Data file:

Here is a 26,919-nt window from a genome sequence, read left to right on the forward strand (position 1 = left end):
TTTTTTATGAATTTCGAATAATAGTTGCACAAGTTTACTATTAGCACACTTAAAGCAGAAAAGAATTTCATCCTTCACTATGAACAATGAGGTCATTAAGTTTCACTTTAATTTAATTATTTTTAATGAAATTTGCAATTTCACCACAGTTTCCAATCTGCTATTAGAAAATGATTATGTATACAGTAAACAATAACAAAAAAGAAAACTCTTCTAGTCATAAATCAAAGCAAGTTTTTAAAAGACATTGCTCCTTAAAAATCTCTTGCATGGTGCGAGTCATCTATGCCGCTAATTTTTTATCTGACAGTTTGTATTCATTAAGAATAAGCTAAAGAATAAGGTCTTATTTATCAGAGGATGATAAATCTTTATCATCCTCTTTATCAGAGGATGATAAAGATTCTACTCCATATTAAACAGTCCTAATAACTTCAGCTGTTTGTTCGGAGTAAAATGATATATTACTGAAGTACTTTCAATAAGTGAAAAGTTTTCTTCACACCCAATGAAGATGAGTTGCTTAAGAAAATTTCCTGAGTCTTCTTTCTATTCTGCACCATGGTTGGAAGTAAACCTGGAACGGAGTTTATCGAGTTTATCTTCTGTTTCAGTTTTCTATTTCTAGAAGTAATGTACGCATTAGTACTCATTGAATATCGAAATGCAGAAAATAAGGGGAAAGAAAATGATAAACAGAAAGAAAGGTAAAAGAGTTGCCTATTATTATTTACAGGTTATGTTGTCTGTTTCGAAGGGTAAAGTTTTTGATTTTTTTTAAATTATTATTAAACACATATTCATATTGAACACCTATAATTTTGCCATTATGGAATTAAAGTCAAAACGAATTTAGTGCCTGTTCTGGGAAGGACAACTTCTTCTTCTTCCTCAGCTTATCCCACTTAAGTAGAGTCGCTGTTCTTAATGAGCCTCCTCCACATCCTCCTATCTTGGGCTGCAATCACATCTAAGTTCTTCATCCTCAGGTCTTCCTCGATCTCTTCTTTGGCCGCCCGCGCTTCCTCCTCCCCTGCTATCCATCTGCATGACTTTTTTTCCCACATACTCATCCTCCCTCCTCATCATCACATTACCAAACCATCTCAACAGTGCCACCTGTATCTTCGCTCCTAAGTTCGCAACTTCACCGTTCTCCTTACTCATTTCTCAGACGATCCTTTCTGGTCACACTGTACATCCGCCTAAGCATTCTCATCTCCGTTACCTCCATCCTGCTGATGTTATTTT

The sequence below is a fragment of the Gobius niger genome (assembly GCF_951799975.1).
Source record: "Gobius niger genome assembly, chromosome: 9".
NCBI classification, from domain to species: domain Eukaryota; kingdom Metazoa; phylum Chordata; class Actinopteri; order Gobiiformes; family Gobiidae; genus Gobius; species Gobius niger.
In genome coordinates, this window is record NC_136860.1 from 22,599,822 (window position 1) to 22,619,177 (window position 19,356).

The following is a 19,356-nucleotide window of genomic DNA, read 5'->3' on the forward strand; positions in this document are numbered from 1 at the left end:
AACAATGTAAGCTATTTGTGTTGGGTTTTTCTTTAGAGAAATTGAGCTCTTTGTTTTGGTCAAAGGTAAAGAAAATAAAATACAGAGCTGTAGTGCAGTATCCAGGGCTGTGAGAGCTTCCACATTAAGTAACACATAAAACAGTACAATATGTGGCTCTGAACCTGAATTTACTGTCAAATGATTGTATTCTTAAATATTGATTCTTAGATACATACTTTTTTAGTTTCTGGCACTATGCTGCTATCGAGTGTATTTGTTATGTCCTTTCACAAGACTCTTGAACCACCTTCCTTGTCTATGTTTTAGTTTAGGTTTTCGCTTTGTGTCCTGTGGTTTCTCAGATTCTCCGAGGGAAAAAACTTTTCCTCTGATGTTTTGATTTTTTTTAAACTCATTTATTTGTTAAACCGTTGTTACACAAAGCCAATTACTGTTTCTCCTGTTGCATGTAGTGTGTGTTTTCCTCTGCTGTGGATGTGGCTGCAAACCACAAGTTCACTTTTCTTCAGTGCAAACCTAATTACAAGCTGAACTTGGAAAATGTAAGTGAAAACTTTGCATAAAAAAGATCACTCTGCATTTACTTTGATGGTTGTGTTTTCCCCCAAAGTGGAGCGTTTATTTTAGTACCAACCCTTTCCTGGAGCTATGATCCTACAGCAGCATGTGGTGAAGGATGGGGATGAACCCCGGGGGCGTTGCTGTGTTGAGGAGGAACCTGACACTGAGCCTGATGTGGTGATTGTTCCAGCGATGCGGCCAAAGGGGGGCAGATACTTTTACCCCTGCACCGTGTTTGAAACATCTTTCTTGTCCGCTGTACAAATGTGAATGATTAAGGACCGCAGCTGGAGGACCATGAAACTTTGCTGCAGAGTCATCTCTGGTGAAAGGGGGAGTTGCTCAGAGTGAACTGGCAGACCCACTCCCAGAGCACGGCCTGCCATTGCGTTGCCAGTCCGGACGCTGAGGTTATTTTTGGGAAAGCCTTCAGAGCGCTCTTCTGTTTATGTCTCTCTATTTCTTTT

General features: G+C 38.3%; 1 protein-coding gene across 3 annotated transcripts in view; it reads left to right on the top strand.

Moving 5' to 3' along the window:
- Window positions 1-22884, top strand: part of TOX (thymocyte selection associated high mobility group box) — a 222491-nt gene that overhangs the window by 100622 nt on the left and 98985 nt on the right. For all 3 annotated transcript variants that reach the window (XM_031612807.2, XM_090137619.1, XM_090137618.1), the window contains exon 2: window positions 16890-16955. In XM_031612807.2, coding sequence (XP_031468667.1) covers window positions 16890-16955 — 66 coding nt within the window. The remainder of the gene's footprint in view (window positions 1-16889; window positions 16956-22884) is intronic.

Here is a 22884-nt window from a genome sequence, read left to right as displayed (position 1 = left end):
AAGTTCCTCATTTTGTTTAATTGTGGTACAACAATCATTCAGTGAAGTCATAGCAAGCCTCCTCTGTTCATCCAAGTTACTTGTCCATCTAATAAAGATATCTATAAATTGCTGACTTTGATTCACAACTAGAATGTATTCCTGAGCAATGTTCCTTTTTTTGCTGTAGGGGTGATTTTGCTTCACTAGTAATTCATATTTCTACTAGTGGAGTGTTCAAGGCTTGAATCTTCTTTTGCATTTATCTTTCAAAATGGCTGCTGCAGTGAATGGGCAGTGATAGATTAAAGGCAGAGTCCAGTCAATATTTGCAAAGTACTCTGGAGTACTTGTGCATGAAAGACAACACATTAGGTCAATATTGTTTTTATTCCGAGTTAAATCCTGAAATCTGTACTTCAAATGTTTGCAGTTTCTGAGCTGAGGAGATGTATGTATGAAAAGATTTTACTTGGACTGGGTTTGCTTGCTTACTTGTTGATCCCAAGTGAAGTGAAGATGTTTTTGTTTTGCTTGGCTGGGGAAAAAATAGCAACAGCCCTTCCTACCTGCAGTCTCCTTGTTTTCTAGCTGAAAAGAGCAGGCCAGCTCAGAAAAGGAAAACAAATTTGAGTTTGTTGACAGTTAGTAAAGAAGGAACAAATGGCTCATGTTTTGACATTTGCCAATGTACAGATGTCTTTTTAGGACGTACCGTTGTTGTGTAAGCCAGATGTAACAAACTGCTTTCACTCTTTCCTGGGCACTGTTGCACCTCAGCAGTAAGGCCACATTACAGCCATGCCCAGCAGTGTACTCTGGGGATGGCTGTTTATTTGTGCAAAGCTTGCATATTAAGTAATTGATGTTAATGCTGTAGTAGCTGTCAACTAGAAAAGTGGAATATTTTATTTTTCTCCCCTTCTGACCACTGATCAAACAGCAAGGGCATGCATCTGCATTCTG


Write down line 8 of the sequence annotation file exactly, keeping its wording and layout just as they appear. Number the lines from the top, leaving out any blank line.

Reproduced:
AACAATGTAAGCTATTTGTGTTGGGTTTTTCTTTAGAGAAATTGAGCTCTTTGTTTTGGTCAAAGGTAAAGAAAATAAAATACAGAGCTGTAGTGCAGTATCCAGGGCTGTGAGAGCTTCCACATTAAGTAACACATAAAACAGTACAATATGTGGCTCTGAACCTGAATTTACTGTCAAATGATTGTATTCTTAAATATTGATTCTTAGATACATACTTTTTTAGTTTCTGGCACTATGCTGCTATCGAGTGTATTTGTTATGTCCTTTCACAAGACTCTTGAACCACCTTCCTTGTCTATGTTTTAGTTTAGGTTTTCGCTTTGTGTCCTGTGGTTTCTCAGATTCTCCGAGGGAAAAAACTTTTCCTCTGATGTTTTGATTTTTTTTAAACTCATTTATTTGTTAAACCGTTGTTACACAAAGCCAATTACTGTTTCTCCTGTTGCATGTAGTGTGTGTTTTCCTCTGCTGTGGATGTGGCTGCAAACCACAAGTTCACTTTTCTTCAGTGCAAACCTAATTACAAGCTGAACTTGGAAAATGTAAGTGAAAACTTTGCATAAAAAAGATCACTCTGCATTTACTTTGATGGTTGTGTTTTCCCCCAAAGTGGAGCGTTTATTTTAGTACCAACCCTTTCCTGGAGCTATGATCCTACAGCAGCATGTGGTGAAGGATGGGGATGAACCCCGGGGGCGTTGCTGTGTTGAGGAGGAACCTGACACTGAGCCTGATGTGGTGATTGTTCCAGCGATGCGGCCAAAGGGGGGCAGATACTTTTACCCCTGCACCGTGTTTGAAACATCTTTCTTGTCCGCTGTACAAATGTGAATGATTAAGGACCGCAGCTGGAGGACCATGAAACTTTGCTGCAGAGTCATCTCTGGTGAAAGGGGGAGTTGCTCAGAGTGAACTGGCAGACCCACTCCCAGAGCACGGCCTGCCATTGCGTTGCCAGTCCGGACGCTGAGGTTATTTTTGGGAAAGCCTTCAGAGCGCTCTTCTGTTTATGTCTCTCTATTTCTTTT